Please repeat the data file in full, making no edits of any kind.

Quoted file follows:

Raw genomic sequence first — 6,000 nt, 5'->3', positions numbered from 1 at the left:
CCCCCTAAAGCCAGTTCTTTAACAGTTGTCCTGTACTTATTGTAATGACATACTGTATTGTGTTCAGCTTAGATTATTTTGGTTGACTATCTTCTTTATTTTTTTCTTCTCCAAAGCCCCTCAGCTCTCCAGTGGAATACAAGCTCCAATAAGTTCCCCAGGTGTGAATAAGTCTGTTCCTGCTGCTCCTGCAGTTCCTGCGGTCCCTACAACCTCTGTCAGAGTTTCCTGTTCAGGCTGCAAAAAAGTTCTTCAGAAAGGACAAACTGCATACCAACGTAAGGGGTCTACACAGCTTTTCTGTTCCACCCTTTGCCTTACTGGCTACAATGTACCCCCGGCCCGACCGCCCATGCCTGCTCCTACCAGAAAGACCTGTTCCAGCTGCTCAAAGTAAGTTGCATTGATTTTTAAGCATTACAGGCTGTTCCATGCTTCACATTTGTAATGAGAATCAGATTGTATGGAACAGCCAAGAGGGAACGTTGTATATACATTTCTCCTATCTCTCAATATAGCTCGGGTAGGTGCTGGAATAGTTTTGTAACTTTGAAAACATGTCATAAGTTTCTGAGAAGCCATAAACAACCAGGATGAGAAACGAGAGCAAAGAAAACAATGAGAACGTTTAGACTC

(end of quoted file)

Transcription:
Raw genomic sequence first — 6,000 nt, 5'->3', positions numbered from 1 at the left:
CCCCCTAAAGCCAGTTCTTTAACAGTTGTCCTGTACTTATTGTAATGACATACTGTATTGTGTTCAGCTTAGATTATTTTGGTTGACTATCTTCTTTATTTTTTTCTTCTCCAAAGCCCCTCAGCTCTCCAGTGGAATACAAGCTCCAATAAGTTCCCCAGGTGTGAATAAGTCTGTTCCTGCTGCTCCTGCAGTTCCTGCGGTCCCTACAACCTCTGTCAGAGTTTCCTGTTCAGGCTGCAAAAAAGTTCTTCAGAAAGGACAAACTGCATACCAACGTAAGGGGTCTACACAGCTTTTCTGTTCCACCCTTTGCCTTACTGGCTACAATGTACCCCCGGCCCGACCGCCCATGCCTGCTCCTACCAGAAAGACCTGTTCCAGCTGCTCAAAGTAAGTTGCATTGATTTTTAAGCATTACAGGCTGTTCCATGCTTCACATTTGTAATGAGAATCAGATTGTATGGAACAGCCAAGAGGGAACGTTGTATATACATTTCTCCTATCTCTCAATATAGCTCGGGTAGGTGCTGGAATAGTTTTGTAACTTTGAAAACATGTCATAAGTTTCTGAGAAGCCATAAACAACCAGGATGAGAAACGAGAGCAAAGAAAACAATGAGAACGTTTAGACTC